L.A. Expanded: Notes from the West Coast
A weekly column by Catherine Wagley
Some Other Spring, the title of Jack Pierson’s current exhibition at Regen Projects, is also the title of a characteristically sultry but otherwise unremarkable Billie Holiday single. In it, Holiday mourns lost love in a way that’s lushly comfortable and totally unmotivated, clinging to “faded blossoms” that have been “crushed and torn.” Maybe she’ll love again or maybe not. She’s in no hurry.
Pierson’s not hurrying either. He’s not hurrying to make the lonely, clichéd loveliness of his photographs and text pieces go anywhere, and he’s not hurrying to assert himself as an artist, though, to be fair, at this point in his career, he doesn’t need to. An all-of-a-piece exhibition, Some Other Spring feels like Visconti’s Death in Venice might have felt had it abandoned its narrative and taken place in a pocket of Miami where everyone wears designer jeans and ventures out in private yachts at will: hazily unspecific, inexplicably banal and still somehow painful to watch.
Pierson, along with Nan Goldin, Philip-Lorca diCorcia and the late Mark Morrisroe, was one of the young Bostonians (they’re known as The Boston School, actually, but the James reference works—these artists were Sentimental Realists) credited with creating the “snapshot aesthetic” in the late ‘80s and early ‘90s. It’s a funny distinction, because, of course, as soon as you turn a snapshot into an aesthetic, everything snappish about it disappears.
Goldin made a fetish out of togetherness, depicting people clawing at each other—usually metaphorically, sometimes actually—in hopes of finding themselves, while diCorcia honed in on aloneness, often depicting concisely lit people lost in the surreal space of self-hood. Morrisroe was the Julia Margaret Cameron of punk; his softly posed bodies lounged, bent or sprawled near the center of nostalgically blurred prints. But Pierson wasn’t after the truth that lurked behind the moment. He made, and still makes, images that, except for a specific, vintage sense of color he’s never been able to escape, looked un-authored and un-directed. This approach, paradoxically, has led to an all-over-the-map body of work that probably gets closer to the snapshot’s insincerity than anything else: self-portraits (often of youngish, naked boys, never of Pierson), overexposed hallways and ashtrays, sexy roses and guileless text pieces that say haphazard things like “Blue” or “Palm Trees.”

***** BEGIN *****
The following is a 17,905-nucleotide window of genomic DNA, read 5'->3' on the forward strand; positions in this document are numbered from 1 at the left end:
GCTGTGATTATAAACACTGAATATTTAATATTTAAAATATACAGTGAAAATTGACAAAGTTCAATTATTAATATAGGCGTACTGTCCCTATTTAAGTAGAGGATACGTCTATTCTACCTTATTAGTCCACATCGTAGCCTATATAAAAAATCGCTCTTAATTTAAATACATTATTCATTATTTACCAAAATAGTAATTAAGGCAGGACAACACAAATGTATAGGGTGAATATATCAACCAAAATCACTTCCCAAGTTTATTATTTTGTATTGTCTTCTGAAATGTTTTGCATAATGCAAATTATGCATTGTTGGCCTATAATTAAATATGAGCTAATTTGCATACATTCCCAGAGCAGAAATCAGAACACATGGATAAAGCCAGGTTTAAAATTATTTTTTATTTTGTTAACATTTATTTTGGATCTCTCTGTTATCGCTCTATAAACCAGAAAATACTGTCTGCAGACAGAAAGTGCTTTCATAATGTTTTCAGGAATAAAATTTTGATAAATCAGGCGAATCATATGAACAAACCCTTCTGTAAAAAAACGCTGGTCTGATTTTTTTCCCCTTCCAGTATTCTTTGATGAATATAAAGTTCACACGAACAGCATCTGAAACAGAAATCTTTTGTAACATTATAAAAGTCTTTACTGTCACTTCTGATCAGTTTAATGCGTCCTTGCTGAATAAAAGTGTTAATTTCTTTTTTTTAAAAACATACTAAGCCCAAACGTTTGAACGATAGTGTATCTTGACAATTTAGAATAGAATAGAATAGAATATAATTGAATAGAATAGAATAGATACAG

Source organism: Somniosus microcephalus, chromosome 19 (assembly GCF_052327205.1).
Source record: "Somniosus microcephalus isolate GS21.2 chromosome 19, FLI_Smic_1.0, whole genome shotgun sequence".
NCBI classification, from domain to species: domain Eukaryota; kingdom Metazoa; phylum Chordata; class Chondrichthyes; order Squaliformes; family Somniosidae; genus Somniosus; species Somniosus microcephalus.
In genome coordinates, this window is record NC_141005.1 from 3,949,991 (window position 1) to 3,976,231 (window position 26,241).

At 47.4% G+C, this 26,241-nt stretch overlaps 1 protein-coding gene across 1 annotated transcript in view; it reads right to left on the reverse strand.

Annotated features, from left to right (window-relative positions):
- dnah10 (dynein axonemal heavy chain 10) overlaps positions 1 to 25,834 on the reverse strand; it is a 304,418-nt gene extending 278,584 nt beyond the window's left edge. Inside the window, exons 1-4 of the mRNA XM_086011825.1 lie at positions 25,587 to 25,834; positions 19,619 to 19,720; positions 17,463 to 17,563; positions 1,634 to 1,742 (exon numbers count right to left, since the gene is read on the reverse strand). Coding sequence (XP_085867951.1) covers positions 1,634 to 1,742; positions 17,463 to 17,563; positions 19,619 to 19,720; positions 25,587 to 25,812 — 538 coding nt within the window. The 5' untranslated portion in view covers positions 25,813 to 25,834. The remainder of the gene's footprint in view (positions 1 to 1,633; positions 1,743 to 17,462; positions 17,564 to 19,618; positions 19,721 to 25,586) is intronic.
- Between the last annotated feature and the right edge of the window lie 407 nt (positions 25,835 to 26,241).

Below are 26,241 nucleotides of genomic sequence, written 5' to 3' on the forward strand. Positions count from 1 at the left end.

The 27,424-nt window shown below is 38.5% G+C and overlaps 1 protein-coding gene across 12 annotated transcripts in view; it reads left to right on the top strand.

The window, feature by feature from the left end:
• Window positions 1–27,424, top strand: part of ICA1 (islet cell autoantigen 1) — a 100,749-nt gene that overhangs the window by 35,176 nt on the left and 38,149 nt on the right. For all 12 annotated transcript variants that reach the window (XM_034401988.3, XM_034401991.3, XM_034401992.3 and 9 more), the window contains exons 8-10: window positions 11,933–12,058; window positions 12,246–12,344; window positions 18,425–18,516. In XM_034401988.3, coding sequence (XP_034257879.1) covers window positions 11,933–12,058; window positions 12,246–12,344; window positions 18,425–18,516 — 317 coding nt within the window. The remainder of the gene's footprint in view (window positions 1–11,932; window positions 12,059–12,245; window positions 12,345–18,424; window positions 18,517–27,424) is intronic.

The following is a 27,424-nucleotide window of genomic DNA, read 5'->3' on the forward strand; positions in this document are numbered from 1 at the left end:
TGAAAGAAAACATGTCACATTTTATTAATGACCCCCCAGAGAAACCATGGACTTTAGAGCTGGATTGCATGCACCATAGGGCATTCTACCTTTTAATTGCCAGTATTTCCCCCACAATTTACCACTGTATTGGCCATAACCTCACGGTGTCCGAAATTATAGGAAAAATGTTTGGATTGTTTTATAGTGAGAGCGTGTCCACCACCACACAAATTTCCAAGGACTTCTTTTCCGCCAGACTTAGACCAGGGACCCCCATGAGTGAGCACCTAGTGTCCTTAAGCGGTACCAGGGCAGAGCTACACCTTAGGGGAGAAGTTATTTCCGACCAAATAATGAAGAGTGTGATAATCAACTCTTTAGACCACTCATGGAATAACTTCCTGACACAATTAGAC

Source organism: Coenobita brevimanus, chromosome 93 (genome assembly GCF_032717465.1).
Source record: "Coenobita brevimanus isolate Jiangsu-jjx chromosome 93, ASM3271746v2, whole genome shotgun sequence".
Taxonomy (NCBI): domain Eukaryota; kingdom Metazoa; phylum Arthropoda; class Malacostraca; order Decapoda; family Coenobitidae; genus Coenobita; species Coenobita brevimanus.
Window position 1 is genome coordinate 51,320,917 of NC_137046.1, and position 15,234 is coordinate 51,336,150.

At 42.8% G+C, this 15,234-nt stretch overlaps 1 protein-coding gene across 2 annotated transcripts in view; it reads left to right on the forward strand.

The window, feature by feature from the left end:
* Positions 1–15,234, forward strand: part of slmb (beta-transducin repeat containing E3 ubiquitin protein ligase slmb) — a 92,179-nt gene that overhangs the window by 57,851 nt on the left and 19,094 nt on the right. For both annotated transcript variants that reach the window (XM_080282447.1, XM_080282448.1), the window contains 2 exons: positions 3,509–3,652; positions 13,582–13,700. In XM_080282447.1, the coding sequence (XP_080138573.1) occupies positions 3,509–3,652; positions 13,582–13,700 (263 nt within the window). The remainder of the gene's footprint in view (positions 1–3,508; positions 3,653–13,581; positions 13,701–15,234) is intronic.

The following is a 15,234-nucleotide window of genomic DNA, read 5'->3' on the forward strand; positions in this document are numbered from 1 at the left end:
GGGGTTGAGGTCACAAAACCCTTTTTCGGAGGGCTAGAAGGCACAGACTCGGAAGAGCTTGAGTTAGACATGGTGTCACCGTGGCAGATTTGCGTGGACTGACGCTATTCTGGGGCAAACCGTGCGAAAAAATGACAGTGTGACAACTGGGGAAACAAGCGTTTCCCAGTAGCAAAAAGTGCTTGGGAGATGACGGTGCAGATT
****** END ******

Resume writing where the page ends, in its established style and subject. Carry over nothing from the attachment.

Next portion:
This expansiveness doesn’t make Pierson the hero of The Boston School. If anything, it makes him the anti-hero, the one who decided living in the luxurious space of ambiguity was worth the danger of never saying anything legible about the way life feels.
At Regen Projects, Pierson’s staggered photographs and text pieces command the physical space of the walls with a forcefulness that belies their discordant content. The first larger room includes 15 photographic prints, creased in a willful way that makes them look less-than precious, and two sculptures.
With the exception of an artfully limbless marble torso, the room includes only one body, the too-smooth-for-comfort figure of a 20-something poster boy who bends over as if in a leg-shaving ad. But, even if they’re not portraits, the rest of the images portray other lives. Pierson maintains the distance of a bystander, who, on a long vacation, stops to snap things that he suspects matter to people he’s met, or hopes might matter to him someday. The weirdly disengaged result contradicts the exquisite execution of each print. In one image of a tombstone, the words “God is Love,” written in small script, float just above, but not in, the image’s hottest spot. In another, of a boat stern, the mast precariously dissects a perfect blue sky.
The words “The Moon” hang on the back wall of the second gallery. Pierson’s text pieces always feel like stream-of-consciousness from a pithy mind. This particular one evokes small town signage, though each off-kilter letter would’ve had to come from a different Mid-America Diner. The images that flank “The Moon” feature palm trees, clouds, window sills and latticed patterns. They’re uninteresting to an extreme but precisely suited to one other. The balance between emptiness and perfectness that runs through this room and the rest of the exhibition almost hurts; it’s like looking at a gourmet spread and feeling desire without hunger, but wanting to feel both and not understanding how the two could disassociate.
As an epigraph to a 2006 essay about Pierson, curator Richard Marshall quoted Susan Sontag: “Boredom is just the reverse side of fascination: both depend on being outside rather than inside the situation, and one leads to the other.” Replace boring with banal and fascinating with consequential and that seems about right, except that, in Pierson’s work, it’s not about moving from banality to consequence and back again. It’s about making the two totally indistinguishable.